Thank you for your explanation on your outlier correction method. I am still not convinced by the method, because it leads to an underestimation of the classification of "long RT" outliers in the ANT and an overerstimation of outliers in other conditions, e.g. executive network. If there are "long RT" outliers in the ANT, they are not classified correctly because the mean of all trials is higher than the mean on the ANT trials. Therefore, response times are included which are supposed to be outliers by the 3 SD outlier correction method.
Since the reported sign. difference between athletes and non-athletes is about 15 ms (Fig. 3), I think that my point of a careful outlier analysis is valid.
The manuscript is very interesting for PeerJ, and can contribute to the development of knowledge in the field. However two out of three reviewers highlighted many important issue that need your attention. Please see the specific comments below and address all the comments.
The article is written well and flows. There are a few typos and awkward sentences , please see annotated PDF file for specific suggestions and edits. The introduction and literature review sections are developed well. However, perhaps a bit more needs to be explained why you chose to study general attention and not domain specific attention which seems to be more relevant to attention acquired through playing sports. Related to this, you need to clarify why you conducted the study, why is it interesting to examine this? Figures and tables are presented clearly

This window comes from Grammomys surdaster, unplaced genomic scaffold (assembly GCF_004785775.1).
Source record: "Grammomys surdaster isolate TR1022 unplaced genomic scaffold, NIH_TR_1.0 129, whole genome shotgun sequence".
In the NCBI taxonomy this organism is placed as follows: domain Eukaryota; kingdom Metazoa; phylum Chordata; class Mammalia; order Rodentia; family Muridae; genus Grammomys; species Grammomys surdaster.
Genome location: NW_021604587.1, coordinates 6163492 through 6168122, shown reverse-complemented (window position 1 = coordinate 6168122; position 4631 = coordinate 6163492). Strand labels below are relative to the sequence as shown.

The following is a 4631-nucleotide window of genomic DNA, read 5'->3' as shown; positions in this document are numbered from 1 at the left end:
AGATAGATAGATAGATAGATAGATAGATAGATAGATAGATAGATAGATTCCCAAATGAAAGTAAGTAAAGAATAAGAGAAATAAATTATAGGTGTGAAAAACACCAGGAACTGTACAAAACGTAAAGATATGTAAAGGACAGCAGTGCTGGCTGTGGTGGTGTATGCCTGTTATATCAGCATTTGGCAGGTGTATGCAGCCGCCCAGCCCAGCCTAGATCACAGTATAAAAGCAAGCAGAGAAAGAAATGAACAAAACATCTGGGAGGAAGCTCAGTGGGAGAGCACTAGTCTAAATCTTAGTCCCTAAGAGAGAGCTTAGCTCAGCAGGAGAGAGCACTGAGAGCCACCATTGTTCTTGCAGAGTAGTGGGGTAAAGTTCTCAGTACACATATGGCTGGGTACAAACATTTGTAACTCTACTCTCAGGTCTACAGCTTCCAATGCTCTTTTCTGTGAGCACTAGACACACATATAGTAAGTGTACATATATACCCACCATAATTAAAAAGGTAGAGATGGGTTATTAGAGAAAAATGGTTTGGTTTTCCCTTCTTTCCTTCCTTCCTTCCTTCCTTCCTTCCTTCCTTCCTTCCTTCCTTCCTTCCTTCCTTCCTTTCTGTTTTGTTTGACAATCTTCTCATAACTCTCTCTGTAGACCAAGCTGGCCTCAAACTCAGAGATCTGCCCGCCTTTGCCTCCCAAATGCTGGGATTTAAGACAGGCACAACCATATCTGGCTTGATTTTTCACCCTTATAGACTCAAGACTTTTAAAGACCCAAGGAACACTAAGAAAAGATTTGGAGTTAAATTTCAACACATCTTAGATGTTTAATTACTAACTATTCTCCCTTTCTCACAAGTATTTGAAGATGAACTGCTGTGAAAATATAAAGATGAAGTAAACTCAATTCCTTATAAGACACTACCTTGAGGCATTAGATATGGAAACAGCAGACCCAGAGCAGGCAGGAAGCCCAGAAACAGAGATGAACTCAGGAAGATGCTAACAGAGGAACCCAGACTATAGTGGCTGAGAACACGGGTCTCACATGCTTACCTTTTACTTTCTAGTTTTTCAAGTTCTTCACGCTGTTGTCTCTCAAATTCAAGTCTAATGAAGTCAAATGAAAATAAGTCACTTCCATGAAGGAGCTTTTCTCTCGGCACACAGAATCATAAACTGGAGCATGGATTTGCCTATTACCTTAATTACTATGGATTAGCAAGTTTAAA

The purpose of the study is clear. The research question and hypotheses are stated. However, they need to be a bit more detailed. The authors clearly state the gap the article fills, specifically looking at the differences in attention functions between athletes participating in an open-skill sport (table tennis) compared to non-athletes. The method section includes most of the relevant information. However, I did not see information about the gender of the participants. In addition, maybe some descriptive data on the table tennis athletes experience could be presented.
The discussion section should be organized a bit better. Specifically, the first paragraph should be moved to either the introduction or method section (see annotated PDF for specific details). Furthermore, a few plausible explanations should be presented on why only the executive control network was different between the groups (and not orienting and alerting). Good limitations.